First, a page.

The African-American Schools of Louisa County

The Jackson District

No narrative is known to exist of the early years of the Jackson District. However, in the Louisa County Archives is a small collection of papers from one of the county's early Superintendent of Schools,

 

 

William Jackson Walton William Jackson Walton, Jackson District Superintendent.
Photo courtesy of
the Walton family.
William Jackson Walton (1884-1886). He served as the Jackson District Superintendent from 1871 until 1888 and we draw on his papers to tell the account of the Jackson district.

In 1885, Superintendent Walton reported a total of 19 schools in the Jackson district, nine of which were "Color'd" schools with 376 children enrolled in those nine schools. That same monthly report indicates that, by 1885, there were six African-American teachers on the county public school payroll, including one male and one female in the Jackson District. His papers also include pay vouchers (left)from 1884 that reveal each teacher in the Jackson District, be that teacher white or black, male or female, received $21 for one month's salary. Interestingly, one of the monthly teacher's reports included in his documents is from the only African American teacher in the Jackson District, Alice Burrows, at a small school known only as "public school #6 - colored." As Miss Burrows names her 40 pupils and the textbooks they used, we get a glimpse inside the walls of one of the many schoolhouses now lost to time.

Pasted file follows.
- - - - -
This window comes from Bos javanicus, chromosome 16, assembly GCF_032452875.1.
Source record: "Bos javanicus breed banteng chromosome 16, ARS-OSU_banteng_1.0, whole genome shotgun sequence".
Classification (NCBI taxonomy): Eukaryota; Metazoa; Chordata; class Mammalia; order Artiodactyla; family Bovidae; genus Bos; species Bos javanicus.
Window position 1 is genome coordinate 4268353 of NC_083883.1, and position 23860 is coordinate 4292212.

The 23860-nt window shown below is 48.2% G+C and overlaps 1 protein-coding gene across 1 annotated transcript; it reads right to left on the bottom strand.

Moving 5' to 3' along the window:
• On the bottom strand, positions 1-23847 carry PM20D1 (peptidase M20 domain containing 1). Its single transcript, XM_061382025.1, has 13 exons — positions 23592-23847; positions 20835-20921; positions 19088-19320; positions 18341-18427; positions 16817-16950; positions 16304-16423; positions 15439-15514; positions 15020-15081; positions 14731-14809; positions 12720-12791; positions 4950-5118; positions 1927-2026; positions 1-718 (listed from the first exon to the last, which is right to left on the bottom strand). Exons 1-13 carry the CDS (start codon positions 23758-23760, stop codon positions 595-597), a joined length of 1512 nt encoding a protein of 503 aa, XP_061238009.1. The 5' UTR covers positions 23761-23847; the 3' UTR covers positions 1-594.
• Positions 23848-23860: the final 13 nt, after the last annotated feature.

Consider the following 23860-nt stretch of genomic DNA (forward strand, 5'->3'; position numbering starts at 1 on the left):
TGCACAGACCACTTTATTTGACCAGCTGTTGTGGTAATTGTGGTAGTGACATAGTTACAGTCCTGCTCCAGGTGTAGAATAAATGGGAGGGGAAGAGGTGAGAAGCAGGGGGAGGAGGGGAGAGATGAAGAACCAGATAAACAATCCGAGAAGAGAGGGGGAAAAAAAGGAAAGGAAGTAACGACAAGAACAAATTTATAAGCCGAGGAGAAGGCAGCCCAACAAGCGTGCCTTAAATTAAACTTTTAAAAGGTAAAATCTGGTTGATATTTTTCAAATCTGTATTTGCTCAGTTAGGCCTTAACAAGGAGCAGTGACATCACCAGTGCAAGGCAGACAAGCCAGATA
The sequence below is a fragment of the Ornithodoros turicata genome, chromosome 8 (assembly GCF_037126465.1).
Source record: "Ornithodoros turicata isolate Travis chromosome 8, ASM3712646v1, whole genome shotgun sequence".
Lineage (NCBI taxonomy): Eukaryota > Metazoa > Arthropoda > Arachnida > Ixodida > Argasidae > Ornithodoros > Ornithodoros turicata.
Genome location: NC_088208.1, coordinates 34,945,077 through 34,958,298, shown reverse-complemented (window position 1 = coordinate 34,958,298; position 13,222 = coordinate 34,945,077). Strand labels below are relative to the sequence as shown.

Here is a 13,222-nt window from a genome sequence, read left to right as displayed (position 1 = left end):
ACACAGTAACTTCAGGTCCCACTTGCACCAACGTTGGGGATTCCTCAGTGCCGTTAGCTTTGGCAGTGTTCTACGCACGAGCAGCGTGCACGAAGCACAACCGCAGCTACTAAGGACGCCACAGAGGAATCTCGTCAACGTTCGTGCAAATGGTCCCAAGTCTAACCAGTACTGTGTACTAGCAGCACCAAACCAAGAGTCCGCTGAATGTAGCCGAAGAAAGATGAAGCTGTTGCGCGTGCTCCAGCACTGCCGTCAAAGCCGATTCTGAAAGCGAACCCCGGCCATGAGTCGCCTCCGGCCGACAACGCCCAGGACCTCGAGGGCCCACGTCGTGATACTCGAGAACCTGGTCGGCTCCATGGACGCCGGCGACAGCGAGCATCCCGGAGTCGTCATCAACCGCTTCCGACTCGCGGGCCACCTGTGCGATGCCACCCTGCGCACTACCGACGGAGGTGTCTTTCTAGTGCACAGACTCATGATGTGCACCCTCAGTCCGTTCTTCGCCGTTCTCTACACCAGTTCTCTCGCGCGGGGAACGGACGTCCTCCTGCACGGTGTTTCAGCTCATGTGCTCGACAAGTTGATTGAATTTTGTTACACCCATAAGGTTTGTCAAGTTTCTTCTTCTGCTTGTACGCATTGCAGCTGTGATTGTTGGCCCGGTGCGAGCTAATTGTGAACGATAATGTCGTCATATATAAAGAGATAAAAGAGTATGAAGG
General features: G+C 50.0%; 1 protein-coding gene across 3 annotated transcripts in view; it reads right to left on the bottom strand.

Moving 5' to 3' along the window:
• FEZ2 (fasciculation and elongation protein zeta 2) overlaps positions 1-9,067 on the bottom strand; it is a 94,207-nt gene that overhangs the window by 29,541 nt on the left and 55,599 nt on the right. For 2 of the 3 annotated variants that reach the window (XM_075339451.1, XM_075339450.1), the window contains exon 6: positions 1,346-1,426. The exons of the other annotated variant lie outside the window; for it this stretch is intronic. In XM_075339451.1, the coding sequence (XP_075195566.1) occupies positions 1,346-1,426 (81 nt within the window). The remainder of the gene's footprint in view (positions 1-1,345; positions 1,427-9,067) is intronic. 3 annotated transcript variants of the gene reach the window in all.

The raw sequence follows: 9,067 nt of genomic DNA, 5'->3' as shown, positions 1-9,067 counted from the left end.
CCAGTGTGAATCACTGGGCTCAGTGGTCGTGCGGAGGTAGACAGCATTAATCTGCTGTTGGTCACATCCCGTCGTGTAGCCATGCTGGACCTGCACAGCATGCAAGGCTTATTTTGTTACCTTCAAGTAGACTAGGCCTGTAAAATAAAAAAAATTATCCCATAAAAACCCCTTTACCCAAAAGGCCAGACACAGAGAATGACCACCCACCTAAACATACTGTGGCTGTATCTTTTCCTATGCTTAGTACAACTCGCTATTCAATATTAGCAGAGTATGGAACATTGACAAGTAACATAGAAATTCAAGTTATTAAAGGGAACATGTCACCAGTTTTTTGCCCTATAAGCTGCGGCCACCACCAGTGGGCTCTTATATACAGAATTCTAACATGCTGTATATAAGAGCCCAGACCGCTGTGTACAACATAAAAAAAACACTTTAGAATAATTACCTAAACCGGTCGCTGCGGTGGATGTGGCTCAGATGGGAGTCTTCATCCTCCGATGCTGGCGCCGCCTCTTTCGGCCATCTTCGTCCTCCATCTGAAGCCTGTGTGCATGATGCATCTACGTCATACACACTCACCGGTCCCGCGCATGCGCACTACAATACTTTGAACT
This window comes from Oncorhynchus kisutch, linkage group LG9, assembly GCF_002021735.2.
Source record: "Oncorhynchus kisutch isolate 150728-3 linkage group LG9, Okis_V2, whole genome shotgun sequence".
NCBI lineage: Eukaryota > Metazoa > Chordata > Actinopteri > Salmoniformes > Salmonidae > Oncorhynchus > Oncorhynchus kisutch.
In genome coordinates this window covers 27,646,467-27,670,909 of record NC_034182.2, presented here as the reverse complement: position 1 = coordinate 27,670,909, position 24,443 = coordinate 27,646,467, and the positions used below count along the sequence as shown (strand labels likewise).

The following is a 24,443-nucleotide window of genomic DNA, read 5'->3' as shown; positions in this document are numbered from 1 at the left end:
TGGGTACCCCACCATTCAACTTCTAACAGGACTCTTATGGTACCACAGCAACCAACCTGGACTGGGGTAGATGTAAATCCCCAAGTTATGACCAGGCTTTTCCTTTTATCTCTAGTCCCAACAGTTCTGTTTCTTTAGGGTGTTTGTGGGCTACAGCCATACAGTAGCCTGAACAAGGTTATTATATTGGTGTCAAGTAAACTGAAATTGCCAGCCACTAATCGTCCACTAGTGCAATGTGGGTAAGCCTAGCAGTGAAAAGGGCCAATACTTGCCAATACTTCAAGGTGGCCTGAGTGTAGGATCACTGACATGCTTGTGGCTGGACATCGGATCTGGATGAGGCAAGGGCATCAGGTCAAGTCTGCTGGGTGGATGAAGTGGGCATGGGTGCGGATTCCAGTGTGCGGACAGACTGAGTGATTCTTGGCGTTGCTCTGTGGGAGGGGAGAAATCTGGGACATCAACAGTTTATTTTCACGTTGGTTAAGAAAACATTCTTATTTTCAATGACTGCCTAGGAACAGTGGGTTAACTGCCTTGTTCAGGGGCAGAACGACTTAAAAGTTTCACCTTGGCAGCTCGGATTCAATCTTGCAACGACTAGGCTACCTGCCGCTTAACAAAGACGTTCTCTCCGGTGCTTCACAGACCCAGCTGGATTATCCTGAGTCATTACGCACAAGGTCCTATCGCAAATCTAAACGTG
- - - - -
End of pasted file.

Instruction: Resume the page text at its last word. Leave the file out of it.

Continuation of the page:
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Funding for this project was provided by The Virginia Foundation for the Humanities and
The Louisa County Historical Society